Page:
After the real estate market’s 2018 stats have been fully processed, the Portland Business Journal publishes a pair of slideshows. The first is the hottest neighborhoods in the Portland Metro area, which identifies the top 25 zip codes that had the most home sales in 2018. The other slideshow ranks the top 25 zip codes in terms of median sales price. Feel free to take a look at the links below and let me know what you think! There are some interesting results in both slideshows, and the relative lack of overlap between the two slideshows seems to be a reflection of how a lot of buyers are coping with the affordability issues we see in some of the Metro Area’s more established neighborhoods.
Matthew Gardner, Windermere’s chief economist and someone we trust to provide an unvarnished look at upcoming market expectations, has published his 2019 forecast in the Seattle Business Magazine. You can read the full version HERE, and we’d encourage you to do so. That being said, we’d also like to specifically highlight his thoughts on the real estate market.
While Matt sees some strong market fundamentals, including a strong labor market and continued free trade agreements, he is forecasting an upcoming recession in late 2019 or 2020 due to a flattening treasury yield curve and the expectation of the Federal Reserve raising short-term rates multiple times this year.
However, unlike the 2007/2008 recession that was spearheaded by a decline in the housing market, his expectation is for continued – if decelerated – growth. Rising rates will impact affordability and appreciation will slow as housing supply is predicted to swell, but a strong labor market, continued migration into the Pacific Northwest, and rates that are still historically low will keep the overall housing market strong. Matt does caution that the frantic growth of the last half-decade may not continue, and expectations will have to be recalibrated accordingly, but demand will remand strong even as supply continues and we move towards a more balanced market.
As fall turns to winter and school and work slows down, the holiday season can be a time to brave the cold and have some fun with friends and family. I’ve compiled a little list below of some relaxing winter fun, with links included!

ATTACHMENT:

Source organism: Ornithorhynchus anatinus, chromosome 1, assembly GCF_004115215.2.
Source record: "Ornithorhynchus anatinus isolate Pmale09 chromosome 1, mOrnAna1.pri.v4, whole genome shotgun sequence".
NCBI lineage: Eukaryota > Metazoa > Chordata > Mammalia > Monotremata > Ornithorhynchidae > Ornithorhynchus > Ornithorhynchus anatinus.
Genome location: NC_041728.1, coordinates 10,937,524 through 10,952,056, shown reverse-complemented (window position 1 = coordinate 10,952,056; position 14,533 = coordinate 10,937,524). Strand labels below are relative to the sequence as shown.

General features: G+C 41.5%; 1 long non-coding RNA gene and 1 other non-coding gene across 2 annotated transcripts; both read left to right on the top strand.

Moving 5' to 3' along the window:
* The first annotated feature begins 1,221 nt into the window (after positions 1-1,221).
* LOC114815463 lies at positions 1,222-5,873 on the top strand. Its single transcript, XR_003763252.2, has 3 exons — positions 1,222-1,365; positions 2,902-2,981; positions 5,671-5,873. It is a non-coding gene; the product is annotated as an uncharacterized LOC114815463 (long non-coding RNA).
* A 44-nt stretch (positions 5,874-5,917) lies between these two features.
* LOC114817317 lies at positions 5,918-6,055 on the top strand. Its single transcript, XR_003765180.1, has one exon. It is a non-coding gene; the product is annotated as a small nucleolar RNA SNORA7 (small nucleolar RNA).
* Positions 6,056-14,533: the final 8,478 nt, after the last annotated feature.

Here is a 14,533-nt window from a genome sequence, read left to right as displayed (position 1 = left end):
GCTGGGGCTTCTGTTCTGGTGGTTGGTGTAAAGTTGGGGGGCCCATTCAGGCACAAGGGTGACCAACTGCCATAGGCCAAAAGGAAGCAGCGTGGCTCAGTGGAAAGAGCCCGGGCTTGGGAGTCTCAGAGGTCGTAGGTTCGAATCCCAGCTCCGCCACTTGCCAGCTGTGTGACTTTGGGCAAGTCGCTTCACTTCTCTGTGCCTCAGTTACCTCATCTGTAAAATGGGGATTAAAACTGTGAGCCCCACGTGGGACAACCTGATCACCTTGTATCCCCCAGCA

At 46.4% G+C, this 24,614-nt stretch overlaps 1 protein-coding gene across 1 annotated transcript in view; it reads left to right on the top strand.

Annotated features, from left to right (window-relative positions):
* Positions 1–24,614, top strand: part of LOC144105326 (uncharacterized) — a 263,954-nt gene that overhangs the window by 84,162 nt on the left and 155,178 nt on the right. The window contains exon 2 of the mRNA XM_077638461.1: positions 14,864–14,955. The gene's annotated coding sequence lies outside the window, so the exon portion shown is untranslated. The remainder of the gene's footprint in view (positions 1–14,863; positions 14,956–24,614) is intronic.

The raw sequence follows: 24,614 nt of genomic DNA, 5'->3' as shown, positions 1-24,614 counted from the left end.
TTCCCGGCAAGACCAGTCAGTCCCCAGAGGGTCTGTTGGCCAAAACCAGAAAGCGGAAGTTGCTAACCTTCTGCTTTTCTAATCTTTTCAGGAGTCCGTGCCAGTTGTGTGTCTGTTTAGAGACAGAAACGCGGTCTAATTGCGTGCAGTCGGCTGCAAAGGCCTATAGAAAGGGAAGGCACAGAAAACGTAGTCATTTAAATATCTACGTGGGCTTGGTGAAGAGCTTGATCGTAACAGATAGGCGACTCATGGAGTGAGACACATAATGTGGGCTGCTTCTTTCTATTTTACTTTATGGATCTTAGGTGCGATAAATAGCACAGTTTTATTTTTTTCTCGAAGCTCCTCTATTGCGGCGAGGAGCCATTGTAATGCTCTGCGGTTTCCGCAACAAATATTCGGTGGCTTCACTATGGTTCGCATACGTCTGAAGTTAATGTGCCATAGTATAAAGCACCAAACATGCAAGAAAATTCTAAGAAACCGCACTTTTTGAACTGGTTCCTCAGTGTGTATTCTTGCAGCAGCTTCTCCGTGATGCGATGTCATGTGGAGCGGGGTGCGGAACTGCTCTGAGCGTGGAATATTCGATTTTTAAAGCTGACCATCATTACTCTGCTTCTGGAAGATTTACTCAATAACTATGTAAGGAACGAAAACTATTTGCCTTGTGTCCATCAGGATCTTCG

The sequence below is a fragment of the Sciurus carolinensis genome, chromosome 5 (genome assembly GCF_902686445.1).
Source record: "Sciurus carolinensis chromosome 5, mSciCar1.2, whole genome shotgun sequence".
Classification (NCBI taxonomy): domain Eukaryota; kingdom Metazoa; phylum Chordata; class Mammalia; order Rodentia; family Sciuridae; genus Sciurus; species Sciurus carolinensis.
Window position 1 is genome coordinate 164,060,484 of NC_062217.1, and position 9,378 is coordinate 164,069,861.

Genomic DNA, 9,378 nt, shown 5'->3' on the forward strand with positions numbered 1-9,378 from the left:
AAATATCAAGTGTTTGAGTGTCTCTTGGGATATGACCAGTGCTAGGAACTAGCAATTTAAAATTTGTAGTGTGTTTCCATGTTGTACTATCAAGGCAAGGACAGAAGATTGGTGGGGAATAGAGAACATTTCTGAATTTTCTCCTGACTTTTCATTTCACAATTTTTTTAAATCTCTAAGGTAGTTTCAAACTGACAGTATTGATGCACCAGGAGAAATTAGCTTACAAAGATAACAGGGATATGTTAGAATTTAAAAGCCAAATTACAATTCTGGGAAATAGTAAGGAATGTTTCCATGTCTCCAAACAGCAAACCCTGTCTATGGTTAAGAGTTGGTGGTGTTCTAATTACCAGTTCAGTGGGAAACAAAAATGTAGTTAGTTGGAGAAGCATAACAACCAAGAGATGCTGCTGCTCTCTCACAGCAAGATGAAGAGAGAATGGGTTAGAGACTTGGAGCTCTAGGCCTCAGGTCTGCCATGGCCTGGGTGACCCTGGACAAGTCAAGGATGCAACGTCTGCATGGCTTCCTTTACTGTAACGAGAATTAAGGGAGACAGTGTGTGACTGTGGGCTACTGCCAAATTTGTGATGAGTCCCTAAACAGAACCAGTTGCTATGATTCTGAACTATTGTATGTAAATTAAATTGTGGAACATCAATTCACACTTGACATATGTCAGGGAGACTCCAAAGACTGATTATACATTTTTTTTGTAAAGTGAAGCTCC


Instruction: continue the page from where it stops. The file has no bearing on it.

- The Oregon Ballet Theater’s production of The Nutcracker is always fun!
- I’ve found the Grotto’s Festival of Lights to be truly beautiful.
- The Christmas Ships Parade down the Willamette River happens 15 nights this season!
- Viewing the lights on Peacock Lane is an easy drive through a beautiful Portland neighborhood.
- The Winter Wonderland lights show at the Portland International Raceway is high on my list this winter!
- And finally, Zoo Lights is a classic Portland holiday tradition that is fun for everyone.
I hope you have a lovely holiday season!
Autumn has kicked into full gear, which means everything is flavored with pumpkin, belts need to be preemptively loosened for the holiday feasts to come, and the rain has begun to fall in earnest. While the precipitation provides a welcome change to the summer heat, it is accompanied by a renewed need for yard maintenance and attention to landscaping. But what if you want a less seasonal and more permanent respite from landscaping chores? If having a low-maintenance yard sounds really appealing, then hardscaping may be for you. Hardscaping involves using manmade landscaping materials, as opposed to organic vegetation and plant life, to decorate your yard. I’ve summarized a few great hardscaping strategies below!
- Consider replacing your lawn with gravel by trimming or removing the grass, laying down landscaping fabric, and spreading the gravel.
- Think about a focal point for your yard, whether its a statue, a water feature, a fire pit, or even something more inventive like a gazebo!
- Treat your hardscaped yard as a continuation of your indoor living space by installing patios or decks, along with maintaining a stylistic connection between the yard and the home’s interior.
- While hardscaped yards are typically associated with modern homes due to the prevalence of materials like concrete, older homes can also utilize materials such as treated wood or river rocks to provide an aesthetic match.
- Although “hardscaping vs. softscaping” may be presented as an either-or choice, the two can work in tandem! Feel free to blend any existing foliage or vegetation with some hardscaped features.
I also wanted to include this link to Gardenista’s “Hardscape 101” page, which contained a lot of information I found informative and inspiring!
In addition, please feel free to run any ideas by me. I would be happy to chime in with both landscaper suggestions and input on how proposed changes may affect your home’s value.
Going to home inspections is one of the most interesting and favorite parts of my job. I’ve learned a tremendous amount about homes, how they are constructed, and how they function. However, for many of my fist time homebuyers, it can be one of the most worrisome times of the home buying process.
Here is a great short article that helps to alleviate those fears by know what questions to ask your home inspector. 5 Crucial Questions to Ask a Home Inspector
The RMLS Market Action provides a monthly update of the Portland Metro Area’s market activity, and its June 2018 report was just published. Anecdotally, it feels like we are starting to see a more substantial “leveling off” in the market place, and the latest data seems to support that feeling. Among other statistics, we’re seeing:
- An inventory level that’s above 2 months in June for the first time since at least 2015
- Less new, pending, and closed sales in June 2018 than in June 2017; indeed, June closings were at their lowest since 2014.
- A rise in year-over-year median sales prices of 6.7% from June 2017, which is below the double digit appreciation we’ve been seeing over the past few years.